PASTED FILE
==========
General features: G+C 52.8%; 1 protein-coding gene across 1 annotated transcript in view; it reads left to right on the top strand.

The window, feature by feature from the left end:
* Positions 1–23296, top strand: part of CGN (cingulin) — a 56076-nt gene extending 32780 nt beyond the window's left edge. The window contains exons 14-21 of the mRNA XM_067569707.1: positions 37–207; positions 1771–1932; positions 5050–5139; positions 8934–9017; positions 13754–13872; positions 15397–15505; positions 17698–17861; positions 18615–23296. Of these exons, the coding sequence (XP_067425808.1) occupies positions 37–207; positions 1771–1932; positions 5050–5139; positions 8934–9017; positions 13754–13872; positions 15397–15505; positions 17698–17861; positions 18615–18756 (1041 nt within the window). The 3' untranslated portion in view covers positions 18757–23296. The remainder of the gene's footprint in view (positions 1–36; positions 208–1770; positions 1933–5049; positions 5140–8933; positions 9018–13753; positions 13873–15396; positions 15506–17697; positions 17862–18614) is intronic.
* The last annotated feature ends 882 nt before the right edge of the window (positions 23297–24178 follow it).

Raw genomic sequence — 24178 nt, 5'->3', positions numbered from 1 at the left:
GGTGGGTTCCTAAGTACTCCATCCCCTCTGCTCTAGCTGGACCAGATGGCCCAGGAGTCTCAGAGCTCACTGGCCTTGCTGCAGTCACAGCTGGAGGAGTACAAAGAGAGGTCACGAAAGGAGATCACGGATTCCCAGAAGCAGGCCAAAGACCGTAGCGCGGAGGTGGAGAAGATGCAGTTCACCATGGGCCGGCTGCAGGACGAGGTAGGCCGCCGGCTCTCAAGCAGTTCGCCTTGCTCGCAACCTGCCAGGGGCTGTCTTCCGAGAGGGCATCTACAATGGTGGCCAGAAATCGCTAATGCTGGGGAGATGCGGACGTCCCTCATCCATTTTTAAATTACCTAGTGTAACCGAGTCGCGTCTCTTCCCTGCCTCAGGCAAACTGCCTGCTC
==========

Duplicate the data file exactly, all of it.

General features: G+C 52.8%; 1 protein-coding gene across 1 annotated transcript in view; it reads left to right on the top strand.

The window, feature by feature from the left end:
* Positions 1–23296, top strand: part of CGN (cingulin) — a 56076-nt gene extending 32780 nt beyond the window's left edge. The window contains exons 14-21 of the mRNA XM_067569707.1: positions 37–207; positions 1771–1932; positions 5050–5139; positions 8934–9017; positions 13754–13872; positions 15397–15505; positions 17698–17861; positions 18615–23296. Of these exons, the coding sequence (XP_067425808.1) occupies positions 37–207; positions 1771–1932; positions 5050–5139; positions 8934–9017; positions 13754–13872; positions 15397–15505; positions 17698–17861; positions 18615–18756 (1041 nt within the window). The 3' untranslated portion in view covers positions 18757–23296. The remainder of the gene's footprint in view (positions 1–36; positions 208–1770; positions 1933–5049; positions 5140–8933; positions 9018–13753; positions 13873–15396; positions 15506–17697; positions 17862–18614) is intronic.
* The last annotated feature ends 882 nt before the right edge of the window (positions 23297–24178 follow it).

Raw genomic sequence — 24178 nt, 5'->3', positions numbered from 1 at the left:
GGTGGGTTCCTAAGTACTCCATCCCCTCTGCTCTAGCTGGACCAGATGGCCCAGGAGTCTCAGAGCTCACTGGCCTTGCTGCAGTCACAGCTGGAGGAGTACAAAGAGAGGTCACGAAAGGAGATCACGGATTCCCAGAAGCAGGCCAAAGACCGTAGCGCGGAGGTGGAGAAGATGCAGTTCACCATGGGCCGGCTGCAGGACGAGGTAGGCCGCCGGCTCTCAAGCAGTTCGCCTTGCTCGCAACCTGCCAGGGGCTGTCTTCCGAGAGGGCATCTACAATGGTGGCCAGAAATCGCTAATGCTGGGGAGATGCGGACGTCCCTCATCCATTTTTAAATTACCTAGTGTAACCGAGTCGCGTCTCTTCCCTGCCTCAGGCAAACTGCCTGCTC